Flighting the ball wasn’t an issue when adjusting to my right a little and hitting into the “teeth of the wind” a little more. Drawing and cut shots. No problem there as well. Like I said, these irons “killed it”. They nearly stole the show in their Teezy Award category (37/40 points).

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The Finish

When Cobra Golf introduced the KING F9 SPEEDBACK irons they already had a name to live up to. Not only was the previous generation “the most fun I’ve ever had swinging an iron (in my life)” but the really big brother (KING F9 SPEEDBACK driver) had already seen victories on professional TOUR’s worldwide (Lexi and Bryson).

Yes, there are better-looking irons in the category but looks aren’t everything. My issue was two minor things where one of which was something that I still can’t put a finger on to this day. When a golf club is this fun and easy to swing and you see immediate results it says a lot. These irons are geared towards 5-25 handicap golfers. Heck, if you’re Scratch or better why not? Rickie Fowler has KING F9 SPEEDBACK  4-iron in his bag. If it’s good enough for him… Why wouldn’t it be good for us?

If you’re looking for a 2019 iron set that you’ll get your golf consumers dollars worth for I highly recommend the Cobra Golf KING F9 SPEEDBACK irons.

 

Until The Next Tee!!

#FightAndGrind #SeeUOnTheNextTee

 

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Let’s get right to the point. The 2019 Modernization of the Rules of Golf has been quite the lightning rod of controversy. Almost from Day One of 2019, there has been controversy regarding certain rules infractions. In a way, I’m sort of glad that this has been the case. Really, it has made for excellent “cannon fodder” giving me something to write about.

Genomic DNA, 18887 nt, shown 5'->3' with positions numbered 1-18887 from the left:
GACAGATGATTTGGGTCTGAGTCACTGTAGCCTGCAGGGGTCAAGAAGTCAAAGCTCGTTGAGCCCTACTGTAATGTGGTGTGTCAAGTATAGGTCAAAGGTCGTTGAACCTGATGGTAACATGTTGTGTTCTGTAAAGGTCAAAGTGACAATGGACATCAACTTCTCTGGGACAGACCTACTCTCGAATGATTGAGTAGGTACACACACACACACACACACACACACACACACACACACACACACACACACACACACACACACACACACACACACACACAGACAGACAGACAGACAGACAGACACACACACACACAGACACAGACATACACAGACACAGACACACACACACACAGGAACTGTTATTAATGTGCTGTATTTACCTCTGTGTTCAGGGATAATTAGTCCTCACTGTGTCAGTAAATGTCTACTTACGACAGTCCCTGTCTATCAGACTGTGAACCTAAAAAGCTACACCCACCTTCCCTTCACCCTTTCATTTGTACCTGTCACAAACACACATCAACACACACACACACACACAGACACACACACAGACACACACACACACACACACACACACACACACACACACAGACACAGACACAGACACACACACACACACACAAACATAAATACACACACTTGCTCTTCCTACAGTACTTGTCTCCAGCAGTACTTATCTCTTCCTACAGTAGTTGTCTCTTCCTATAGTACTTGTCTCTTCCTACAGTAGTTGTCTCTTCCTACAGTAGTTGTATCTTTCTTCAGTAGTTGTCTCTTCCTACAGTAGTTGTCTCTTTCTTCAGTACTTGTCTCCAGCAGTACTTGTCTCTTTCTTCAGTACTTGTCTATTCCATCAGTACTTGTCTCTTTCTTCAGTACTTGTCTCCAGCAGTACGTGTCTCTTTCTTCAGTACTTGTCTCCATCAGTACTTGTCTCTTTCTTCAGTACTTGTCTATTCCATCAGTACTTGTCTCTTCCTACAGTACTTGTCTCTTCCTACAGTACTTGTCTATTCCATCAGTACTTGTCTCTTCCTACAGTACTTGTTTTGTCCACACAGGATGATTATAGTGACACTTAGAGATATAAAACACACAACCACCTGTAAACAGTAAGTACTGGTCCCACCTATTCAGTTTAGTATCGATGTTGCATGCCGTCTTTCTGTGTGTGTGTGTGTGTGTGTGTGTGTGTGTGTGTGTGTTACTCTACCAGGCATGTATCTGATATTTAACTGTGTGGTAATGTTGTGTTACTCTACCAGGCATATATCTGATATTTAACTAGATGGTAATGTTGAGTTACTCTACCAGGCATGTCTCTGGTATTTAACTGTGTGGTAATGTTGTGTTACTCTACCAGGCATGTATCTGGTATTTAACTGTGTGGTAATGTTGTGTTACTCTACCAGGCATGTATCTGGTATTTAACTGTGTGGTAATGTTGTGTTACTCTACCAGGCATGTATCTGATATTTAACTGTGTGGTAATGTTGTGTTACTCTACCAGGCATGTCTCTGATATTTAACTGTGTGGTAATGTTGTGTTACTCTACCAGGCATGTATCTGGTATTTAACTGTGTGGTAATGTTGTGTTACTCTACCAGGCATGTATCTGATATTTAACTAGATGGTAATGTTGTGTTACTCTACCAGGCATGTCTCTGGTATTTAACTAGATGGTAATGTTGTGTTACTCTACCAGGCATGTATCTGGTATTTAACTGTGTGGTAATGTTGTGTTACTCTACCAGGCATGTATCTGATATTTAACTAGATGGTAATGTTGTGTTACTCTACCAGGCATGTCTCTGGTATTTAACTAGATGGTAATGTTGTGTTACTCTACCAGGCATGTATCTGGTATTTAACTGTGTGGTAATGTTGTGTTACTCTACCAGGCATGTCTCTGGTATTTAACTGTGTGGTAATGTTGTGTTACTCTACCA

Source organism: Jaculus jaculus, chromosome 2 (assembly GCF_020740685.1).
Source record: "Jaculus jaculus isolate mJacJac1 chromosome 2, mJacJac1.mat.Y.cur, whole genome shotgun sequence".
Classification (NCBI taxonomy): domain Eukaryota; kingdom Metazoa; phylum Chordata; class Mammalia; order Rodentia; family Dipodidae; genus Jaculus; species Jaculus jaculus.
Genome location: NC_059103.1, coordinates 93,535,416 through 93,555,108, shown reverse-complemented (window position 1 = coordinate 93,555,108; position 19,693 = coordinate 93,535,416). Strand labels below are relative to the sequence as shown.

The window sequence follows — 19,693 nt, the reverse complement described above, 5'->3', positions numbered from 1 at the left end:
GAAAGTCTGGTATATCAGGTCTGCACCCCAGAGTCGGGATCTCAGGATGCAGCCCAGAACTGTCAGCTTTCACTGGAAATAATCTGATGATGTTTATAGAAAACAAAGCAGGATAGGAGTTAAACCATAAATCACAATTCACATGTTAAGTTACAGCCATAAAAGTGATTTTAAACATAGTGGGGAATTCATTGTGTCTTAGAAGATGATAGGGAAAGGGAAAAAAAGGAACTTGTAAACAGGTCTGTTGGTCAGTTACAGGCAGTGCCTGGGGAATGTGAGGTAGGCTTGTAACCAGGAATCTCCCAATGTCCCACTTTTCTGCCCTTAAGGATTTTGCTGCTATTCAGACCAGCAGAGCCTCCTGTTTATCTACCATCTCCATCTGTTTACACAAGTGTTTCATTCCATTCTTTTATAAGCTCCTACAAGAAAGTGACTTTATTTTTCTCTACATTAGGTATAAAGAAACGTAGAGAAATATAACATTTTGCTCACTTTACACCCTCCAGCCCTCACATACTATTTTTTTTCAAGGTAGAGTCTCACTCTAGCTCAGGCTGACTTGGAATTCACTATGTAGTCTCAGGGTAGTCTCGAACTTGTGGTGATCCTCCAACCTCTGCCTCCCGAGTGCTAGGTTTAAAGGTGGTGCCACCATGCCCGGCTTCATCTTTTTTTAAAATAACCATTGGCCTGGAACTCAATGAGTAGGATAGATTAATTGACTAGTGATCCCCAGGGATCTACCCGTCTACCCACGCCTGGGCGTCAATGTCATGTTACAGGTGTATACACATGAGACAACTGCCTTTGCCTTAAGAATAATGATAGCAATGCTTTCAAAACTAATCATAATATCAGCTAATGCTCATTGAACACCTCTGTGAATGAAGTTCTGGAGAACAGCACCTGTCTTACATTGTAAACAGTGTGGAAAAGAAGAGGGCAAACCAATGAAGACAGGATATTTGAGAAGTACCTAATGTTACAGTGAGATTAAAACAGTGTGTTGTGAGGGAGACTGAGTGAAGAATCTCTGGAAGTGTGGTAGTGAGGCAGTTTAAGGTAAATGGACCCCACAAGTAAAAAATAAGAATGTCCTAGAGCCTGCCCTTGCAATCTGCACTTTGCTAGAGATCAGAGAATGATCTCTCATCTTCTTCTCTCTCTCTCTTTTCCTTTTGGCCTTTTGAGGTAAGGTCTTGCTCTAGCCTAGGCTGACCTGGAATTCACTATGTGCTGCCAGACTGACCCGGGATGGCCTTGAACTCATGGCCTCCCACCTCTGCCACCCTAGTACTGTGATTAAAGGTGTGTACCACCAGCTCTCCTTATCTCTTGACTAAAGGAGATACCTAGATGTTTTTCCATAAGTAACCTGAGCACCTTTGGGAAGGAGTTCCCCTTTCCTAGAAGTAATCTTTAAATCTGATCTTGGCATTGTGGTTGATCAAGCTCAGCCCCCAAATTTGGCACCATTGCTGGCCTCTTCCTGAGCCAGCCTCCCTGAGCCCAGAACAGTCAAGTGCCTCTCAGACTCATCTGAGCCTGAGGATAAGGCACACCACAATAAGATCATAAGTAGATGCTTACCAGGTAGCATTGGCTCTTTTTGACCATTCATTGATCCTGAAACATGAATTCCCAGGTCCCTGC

Personally speaking, I’ve been relatively opinionated about my general disdain of at least some of the new rules in place. That said, it isn’t all bad. I like the idea of leaving the flag in… If anything else it will speed up the pace of play where it matters. The source of the revenue for golf courses and the respective manufacturers. The recreational golfer. I haven’t been on a golf course since January 1st but it only stands to reasons that this will benefit pace of play. Just one thing though, don’t park your carts (push or riding) in front of the greens. Park parallel to the pin. It’s that simple!!

But some of the rules that have been put in place has been tough to palette at times. For example, the knee height drop. You might recollect that back in December I acted out rehearsing “the drop” just to make sure that I got it right. At the root of it, I was openly mocking the rule change. Is it difficult to bend over at the trunk to execute a drop? Certainly not. Does it really make a difference? No, as a matter of fact, I conducted an experiment and out of 10 knee height drops vs the conventional method I actually got more bad lies with the knee height version. Believe it or not!

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Speaking of the knee height drop, there has been some drama surrounding it. First, in Hawaii, Bryson DeChambeau got real “extra” in performing a drop. I like Bryson and I like him a lot but he looked like a damn fool trying to get comfortable. Bryson, leave the mocking to us that are not on national television. Then there was Rickie Fowler. He got penalized for dropping the “conventional” way. Even in law, ignorance of the law is no excuse. The Criminal Code and laws of the land are written somewhere. The USGA and R&A are no different. All players know the rule but to penalize on those grounds? It makes me wonder if Mr. Palmer is rolling in his grave looking down at this. In my opinion, there is plenty of room for the rule to be written. Perhaps it could be something like this. In my eyes, it seems very reasonable and I actually had Brittany Lincicome give it a “Like” on Twitter (sorry about the mention Brittany).

“In the case of dropping a ball for relief or a penalty. A player may proceed to drop with the option of dropping the ball from knee height as he or she sees fit”.